Long Distance

Over water, or a surface of ice, sound is propagated with remarkable clearness and strength. … Lieut. Foster, in the third Polar expedition of Capt. Parry, found that he could hold conversation with a man across the harbor of Port Bowen, a distance of six thousand six hundred and ninety-six feet, or about a mile and a quarter. This, however, falls short of what is asserted by Derham and Dr. Young, — viz., that at Gibraltar the human voice has been heard at the distance of ten miles, the distance across the strait.

— Charles Carroll Bombaugh, Gleanings for the Curious from the Harvest-Fields of Literature, 1890

“Dirge”

“To the memory of Miss Ellen Gee, of Kew, who died in consequence of being stung in the eye by a bee.”

Peerless, yet hapless, maid of Q!
Accomplish’d LN G!
Never again shall I and U
Together sip our T.

For, ah! the Fates! I know not Y,
Sent ‘midst the flowers a B,
Which ven’mous stung her in the I,
So that she could not C.

LN exclaim’d, “Vile spiteful B!
If ever I catch U
On jess’mine, rosebud, or sweet P,
I’ll change your stinging Q.”

“I’ll send you, like a lamb or U,
Across th’ Atlantic C,
From our delightful village Q,
To distant OYE.”

A stream runs from my wounded I,
Salt as the briny C,
As rapid as the X or Y,
The OIO, or D.”

Then fare thee ill, insensate B!
Which stung, nor yet knew Y;
Since not for wealthy Durham’s C
Would I have lost my I.”

They bear with tears fair LN G
In funeral RA,
A clay-cold corpse now doom’d to B,
Whilst I mourn her DK.

Ye nymphs of Q, then shun each B,
List to the reason Y!
For should A B C U at T,
He’ll surely sting your I.

Now in a grave L deep in Q,
She’s cold as cold can B;
Whilst robins sing upon A U
Her dirge and LEG.

New Monthly Magazine, reprinted in A Collection of Newspaper Extracts, 1842

In-Flight Meal

In March 1876, Scientific American reported that witnesses in northeast Kentucky had observed “flakes of meat” drifting down from a clear sky. The flakes, which were “perfectly fresh,” measured up to 3-4 inches square and were confined to an oblong field.

The Louisville Courier-Journal reported that a local butcher roasted a slice and pronounced it “palatable.” Presumably he did this before hearing the prevailing theories: that lightning had roasted a flock of ducks–and that a flight of buzzards had disgorged its latest meal.

“Fidelity of a Dog”

An affecting anecdote was recently recorded in the French papers. A young man took a dog into a boat, rowed to the centre of the Seine, and threw the animal over, with intent to drown him; the poor dog often tried to climb up the side of the boat, but his master as often pushed him back, till, overbalancing himself, he fell overboard. As soon as the faithful dog saw his master in the stream he left the boat, and held him above water till help arrived from the shore, and his life was saved.

— T. Wallis, The Nic-Nac; or, Oracle of Knowledge, 1823

Showoff

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When 17-year-old polymath James Crichton arrived in Paris in 1578 to complete his education, he immediately challenged the faculty of the College of Navarre to a disputation. And he was pretty cocky about it:

He proposed that it should be carried on in any one of twelve specified languages, and have relation to any science or art, whether practical or theoretical. The challenge was accepted; and, as if to show in how little need he stood of preparation, or how lightly he held his adversaries, he spent the six weeks that elapsed between the challenge and the contest, in a continual round of tilting, hunting, and dancing.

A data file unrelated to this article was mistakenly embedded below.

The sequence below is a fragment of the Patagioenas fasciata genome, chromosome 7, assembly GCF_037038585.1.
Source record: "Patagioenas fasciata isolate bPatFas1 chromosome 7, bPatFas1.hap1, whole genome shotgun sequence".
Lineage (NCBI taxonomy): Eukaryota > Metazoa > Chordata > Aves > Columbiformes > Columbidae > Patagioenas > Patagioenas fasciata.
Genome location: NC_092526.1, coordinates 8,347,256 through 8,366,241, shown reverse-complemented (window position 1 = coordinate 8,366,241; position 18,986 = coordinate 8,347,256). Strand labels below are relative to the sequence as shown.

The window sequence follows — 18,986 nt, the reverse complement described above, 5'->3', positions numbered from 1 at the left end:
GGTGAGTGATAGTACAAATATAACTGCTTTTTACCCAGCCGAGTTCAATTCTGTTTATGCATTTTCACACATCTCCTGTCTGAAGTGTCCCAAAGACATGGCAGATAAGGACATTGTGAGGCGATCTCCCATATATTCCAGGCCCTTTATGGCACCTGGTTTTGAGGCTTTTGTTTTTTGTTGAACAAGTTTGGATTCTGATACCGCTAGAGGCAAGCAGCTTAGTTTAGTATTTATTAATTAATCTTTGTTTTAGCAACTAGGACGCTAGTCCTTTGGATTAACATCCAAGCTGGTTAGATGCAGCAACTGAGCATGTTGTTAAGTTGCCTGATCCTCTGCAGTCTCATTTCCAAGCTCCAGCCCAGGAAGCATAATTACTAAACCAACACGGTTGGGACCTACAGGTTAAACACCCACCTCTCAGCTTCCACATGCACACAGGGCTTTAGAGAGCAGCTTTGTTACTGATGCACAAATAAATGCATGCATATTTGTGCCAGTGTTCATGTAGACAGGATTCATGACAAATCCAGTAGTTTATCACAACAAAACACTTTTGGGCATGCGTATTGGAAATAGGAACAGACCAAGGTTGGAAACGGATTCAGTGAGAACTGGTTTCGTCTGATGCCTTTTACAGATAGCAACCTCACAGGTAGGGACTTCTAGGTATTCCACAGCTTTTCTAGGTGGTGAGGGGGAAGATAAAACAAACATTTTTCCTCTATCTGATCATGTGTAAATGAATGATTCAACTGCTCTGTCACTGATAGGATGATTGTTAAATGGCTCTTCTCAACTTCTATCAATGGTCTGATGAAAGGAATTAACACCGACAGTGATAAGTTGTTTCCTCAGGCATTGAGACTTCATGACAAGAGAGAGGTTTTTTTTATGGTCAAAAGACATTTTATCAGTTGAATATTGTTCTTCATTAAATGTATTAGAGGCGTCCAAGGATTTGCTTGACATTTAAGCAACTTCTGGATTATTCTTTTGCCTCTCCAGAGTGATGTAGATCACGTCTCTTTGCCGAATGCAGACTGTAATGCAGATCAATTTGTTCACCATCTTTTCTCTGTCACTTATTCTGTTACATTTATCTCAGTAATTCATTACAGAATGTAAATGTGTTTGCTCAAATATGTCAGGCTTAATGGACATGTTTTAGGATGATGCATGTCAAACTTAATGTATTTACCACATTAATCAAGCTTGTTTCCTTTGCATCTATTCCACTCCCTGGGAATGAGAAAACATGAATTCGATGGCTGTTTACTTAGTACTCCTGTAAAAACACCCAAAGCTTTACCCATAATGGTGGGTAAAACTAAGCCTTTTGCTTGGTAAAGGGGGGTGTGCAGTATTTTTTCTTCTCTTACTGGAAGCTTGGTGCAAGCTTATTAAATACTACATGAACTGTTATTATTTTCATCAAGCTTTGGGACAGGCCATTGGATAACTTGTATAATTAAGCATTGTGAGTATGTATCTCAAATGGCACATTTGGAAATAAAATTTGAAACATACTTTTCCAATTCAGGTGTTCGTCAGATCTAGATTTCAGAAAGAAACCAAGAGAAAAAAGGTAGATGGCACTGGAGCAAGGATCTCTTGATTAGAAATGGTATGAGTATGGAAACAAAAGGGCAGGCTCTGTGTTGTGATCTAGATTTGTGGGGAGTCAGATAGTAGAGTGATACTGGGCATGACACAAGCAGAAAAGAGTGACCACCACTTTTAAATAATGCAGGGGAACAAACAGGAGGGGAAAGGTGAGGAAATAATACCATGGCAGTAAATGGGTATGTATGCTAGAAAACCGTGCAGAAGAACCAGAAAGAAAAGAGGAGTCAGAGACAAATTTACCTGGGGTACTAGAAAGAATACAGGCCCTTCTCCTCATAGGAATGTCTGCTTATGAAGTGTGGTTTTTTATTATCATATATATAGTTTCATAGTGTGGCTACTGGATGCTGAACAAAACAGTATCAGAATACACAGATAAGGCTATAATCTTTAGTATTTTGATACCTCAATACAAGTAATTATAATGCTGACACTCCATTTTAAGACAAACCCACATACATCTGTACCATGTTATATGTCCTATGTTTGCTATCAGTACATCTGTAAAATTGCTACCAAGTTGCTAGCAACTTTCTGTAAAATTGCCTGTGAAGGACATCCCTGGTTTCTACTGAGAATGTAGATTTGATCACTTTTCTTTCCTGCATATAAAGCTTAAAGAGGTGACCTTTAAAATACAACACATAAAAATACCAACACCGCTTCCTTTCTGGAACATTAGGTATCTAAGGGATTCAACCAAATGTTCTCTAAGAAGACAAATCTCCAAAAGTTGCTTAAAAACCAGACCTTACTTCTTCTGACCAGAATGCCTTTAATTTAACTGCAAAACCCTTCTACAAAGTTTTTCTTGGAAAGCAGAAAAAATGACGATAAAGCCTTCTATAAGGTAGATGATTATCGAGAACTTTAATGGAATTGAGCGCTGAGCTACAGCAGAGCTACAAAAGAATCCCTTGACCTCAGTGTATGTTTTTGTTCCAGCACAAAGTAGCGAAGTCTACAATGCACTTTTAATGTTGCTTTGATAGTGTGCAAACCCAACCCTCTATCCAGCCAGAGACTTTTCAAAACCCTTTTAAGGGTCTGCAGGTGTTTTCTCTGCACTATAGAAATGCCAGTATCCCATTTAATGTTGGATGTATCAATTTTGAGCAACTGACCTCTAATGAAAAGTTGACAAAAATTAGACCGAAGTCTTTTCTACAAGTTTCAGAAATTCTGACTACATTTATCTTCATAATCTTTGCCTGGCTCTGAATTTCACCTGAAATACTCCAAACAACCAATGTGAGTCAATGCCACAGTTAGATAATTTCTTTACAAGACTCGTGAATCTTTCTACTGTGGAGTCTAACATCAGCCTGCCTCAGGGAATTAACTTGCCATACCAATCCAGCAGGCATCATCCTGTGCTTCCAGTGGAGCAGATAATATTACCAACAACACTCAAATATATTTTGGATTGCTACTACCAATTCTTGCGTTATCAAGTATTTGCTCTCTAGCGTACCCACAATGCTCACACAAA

“On the appointed day, however, and in the contest, he is said to have encountered all the gravest philosophers and divines, and to have acquitted himself to the astonishment of all who heard him. He received the public praises of the president and four of the most eminent professors. The very next day he appeared at a tilting match in the Louvre, and carried off the ring from all his accomplished and experienced competitors.”

(From Samuel Griswold Goodrich, Curiosities of Human Nature, 1852)

“Remarkable Coincidence”

http://commons.wikimedia.org/wiki/File:Assassination_of_Spencer_Perceval.jpg

On the night of May 11, 1812, John Williams of Redruth in Cornwall awakened his wife and told her he’d dreamed that he was in the lobby of the House of Commons and saw a man shoot the chancellor. Twice he went back to sleep, and twice he had the same dream.

Williams repeated the experience to friends in the following days, one of whom told him, “Your description is not at all that of the Chancellor, but is certainly very exactly that of Mr. Perceval, the chancellor of the exchequer.” Williams was explaining that he had never met or corresponded with this man when a messenger arrived from Truro with word that Perceval had been shot by an assassin in the lobby of the House of Commons on May 11 — the night of Williams’ dream.

According to a contemporary news account, Williams visited the spot six weeks later: “Immediately that he came to the steps at the entrance of the lobby, he said, ‘This place is as distinctly within my recollection, in my dream, as any room in my house,’ and he made the same observation when he entered the lobby. He then pointed out the exact spot where Bellingham stood when he fired, and which Mr. Perceval had reached when he was struck by the ball, where, and how he fell. The dress both of Mr. Perceval and Bellingham agreed with the description given by Mr. Williams, even to the most minute particular.”